DNS record for finding a key from an e-mail address

Mire, John jmire at lsuhsc.edu
Tue Mar 15 15:56:36 CET 2016

On 3/14/2016 20:18, Doug Barton wrote:
> On 03/14/2016 03:25 PM, Mire, John wrote:
>> On 3/14/2016 15:38, Doug Barton wrote:
>> I think there is a system in place that works pretty well, keys are
>> not 'siloed' in one place but are distributed to every keyserver for
>> the public to see, its the sks openpgp keyservers.
> I'm having trouble understanding your response, sorry. Are you saying 
> that the DNS method involving the fingerprint and retrieval from the key 
> server is better, or are you saying that no DNS method is necessary at all?
DNS is distributed from a hierarchical model from the top down, in it's
nature it's siloed.  So, for example john.doe.com, doug.barton.com and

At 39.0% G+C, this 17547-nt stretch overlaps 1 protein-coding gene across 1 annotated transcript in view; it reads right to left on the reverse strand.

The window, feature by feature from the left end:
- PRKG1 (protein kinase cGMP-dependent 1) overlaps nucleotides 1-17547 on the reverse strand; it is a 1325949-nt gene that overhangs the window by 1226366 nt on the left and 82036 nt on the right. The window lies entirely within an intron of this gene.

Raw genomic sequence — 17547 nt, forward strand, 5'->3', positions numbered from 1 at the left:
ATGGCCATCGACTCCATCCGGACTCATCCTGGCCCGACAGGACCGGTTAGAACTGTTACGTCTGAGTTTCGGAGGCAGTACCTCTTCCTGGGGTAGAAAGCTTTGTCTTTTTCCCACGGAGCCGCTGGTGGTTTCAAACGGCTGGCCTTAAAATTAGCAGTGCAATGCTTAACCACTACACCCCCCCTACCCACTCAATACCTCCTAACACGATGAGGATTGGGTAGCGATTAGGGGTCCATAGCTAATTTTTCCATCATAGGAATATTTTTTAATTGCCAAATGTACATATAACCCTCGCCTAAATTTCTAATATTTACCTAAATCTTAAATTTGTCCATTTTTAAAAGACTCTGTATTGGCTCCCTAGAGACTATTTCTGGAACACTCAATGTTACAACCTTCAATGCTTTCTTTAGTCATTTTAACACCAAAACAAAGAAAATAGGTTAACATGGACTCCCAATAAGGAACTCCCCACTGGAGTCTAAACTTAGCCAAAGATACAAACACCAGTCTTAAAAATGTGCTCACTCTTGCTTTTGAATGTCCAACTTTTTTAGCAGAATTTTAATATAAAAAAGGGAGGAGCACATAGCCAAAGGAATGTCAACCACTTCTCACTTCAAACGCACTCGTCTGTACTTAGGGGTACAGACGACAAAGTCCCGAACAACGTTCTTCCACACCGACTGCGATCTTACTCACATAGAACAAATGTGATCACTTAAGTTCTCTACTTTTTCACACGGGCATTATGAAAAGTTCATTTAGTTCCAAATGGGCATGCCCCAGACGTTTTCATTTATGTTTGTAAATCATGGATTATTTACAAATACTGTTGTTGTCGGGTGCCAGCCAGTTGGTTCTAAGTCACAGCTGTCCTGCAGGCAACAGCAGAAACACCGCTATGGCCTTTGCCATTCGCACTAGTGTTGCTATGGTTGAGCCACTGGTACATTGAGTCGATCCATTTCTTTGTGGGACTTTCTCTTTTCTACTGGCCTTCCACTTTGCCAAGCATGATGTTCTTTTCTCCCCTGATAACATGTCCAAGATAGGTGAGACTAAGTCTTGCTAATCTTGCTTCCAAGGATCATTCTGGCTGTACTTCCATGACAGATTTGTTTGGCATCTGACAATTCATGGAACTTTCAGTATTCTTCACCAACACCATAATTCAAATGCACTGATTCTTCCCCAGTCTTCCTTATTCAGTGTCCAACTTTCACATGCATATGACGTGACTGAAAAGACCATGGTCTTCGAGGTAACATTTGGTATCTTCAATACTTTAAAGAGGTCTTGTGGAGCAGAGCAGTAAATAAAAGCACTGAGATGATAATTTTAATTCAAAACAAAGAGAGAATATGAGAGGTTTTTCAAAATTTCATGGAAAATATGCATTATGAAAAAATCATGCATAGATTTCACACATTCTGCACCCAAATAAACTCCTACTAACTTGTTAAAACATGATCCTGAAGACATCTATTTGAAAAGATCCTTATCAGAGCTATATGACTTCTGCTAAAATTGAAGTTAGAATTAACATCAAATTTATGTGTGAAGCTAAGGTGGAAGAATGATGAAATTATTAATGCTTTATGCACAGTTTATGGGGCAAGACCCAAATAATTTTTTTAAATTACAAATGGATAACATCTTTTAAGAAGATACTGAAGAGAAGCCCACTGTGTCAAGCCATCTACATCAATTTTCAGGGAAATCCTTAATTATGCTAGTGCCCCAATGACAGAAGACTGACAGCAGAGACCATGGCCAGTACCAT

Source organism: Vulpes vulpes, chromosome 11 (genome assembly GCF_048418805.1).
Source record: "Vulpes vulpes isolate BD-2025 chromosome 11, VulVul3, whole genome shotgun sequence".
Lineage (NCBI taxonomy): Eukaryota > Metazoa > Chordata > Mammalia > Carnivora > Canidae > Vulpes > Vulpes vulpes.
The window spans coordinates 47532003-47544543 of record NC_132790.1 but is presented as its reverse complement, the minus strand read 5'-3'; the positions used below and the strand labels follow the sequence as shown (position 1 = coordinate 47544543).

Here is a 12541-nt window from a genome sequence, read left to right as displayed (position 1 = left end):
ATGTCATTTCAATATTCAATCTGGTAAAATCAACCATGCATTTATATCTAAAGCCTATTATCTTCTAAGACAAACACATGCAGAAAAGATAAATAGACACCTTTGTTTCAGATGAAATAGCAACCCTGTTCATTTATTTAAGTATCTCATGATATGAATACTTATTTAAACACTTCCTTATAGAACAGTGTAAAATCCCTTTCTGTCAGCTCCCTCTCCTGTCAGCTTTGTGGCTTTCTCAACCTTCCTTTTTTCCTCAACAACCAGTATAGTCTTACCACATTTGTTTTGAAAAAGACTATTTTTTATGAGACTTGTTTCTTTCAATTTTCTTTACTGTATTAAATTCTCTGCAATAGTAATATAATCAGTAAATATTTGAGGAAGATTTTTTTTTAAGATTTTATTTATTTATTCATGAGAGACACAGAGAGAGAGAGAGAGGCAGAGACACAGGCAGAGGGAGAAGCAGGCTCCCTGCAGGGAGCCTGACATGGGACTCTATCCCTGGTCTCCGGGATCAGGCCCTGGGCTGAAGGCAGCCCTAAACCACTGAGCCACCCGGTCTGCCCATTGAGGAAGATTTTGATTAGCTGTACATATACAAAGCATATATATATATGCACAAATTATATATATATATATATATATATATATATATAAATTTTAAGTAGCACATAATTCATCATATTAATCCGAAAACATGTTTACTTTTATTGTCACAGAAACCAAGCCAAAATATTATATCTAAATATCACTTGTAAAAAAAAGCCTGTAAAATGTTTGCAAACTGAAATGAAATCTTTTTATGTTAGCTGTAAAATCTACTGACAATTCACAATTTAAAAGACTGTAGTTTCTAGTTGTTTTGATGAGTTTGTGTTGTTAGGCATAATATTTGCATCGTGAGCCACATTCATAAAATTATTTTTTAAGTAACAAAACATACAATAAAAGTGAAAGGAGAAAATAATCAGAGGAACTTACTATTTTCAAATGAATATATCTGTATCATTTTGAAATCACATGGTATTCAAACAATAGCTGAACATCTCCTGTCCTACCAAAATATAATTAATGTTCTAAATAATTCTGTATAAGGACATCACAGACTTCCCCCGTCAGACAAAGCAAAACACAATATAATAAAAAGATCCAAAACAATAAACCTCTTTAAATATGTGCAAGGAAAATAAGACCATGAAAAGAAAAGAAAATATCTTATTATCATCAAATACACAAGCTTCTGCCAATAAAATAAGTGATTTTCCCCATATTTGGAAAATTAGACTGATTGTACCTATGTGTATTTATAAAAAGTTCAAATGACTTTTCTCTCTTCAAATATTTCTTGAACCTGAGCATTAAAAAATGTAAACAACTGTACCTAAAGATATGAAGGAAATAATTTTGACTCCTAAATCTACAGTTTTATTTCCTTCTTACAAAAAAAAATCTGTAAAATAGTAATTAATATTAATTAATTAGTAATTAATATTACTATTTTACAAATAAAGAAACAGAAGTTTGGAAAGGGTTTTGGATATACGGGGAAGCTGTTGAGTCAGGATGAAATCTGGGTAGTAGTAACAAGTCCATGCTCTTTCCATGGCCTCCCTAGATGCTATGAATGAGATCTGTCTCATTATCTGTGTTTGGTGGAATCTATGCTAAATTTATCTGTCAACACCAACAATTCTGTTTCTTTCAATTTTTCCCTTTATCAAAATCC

john.mire.com, each site has its pgp key info in it's dns server(s), no
one else would have that info.  If your site was DDS'd, I could'nt
automatically get your public key from dns.john.mire.com or
dns.john.doe.com and vice versa unless we setup secondary zones, it's
not automatic and it has very little redundancy.  In the keyserver
world, if your keyserver was DDS'd, you could get your info from
keyserver.john.mire.com or keyserver.john.doe.com or any other
keyserver, if you knew the address.  Also, as far as DR(disaster
recovery) is concerned, if you didn't bring your keyserver(s) backup,
your info would still be available and you could move forward unlike
your dns, unless you offloaded it.
This view is from my experience from my work, we have about 8500 people,
that's a lot of entries already into dns for the machines, we are
authoritative for our domain and don't have secondary zones, we have one
keyserver but if it goes down, we can just use the keyserver pool.



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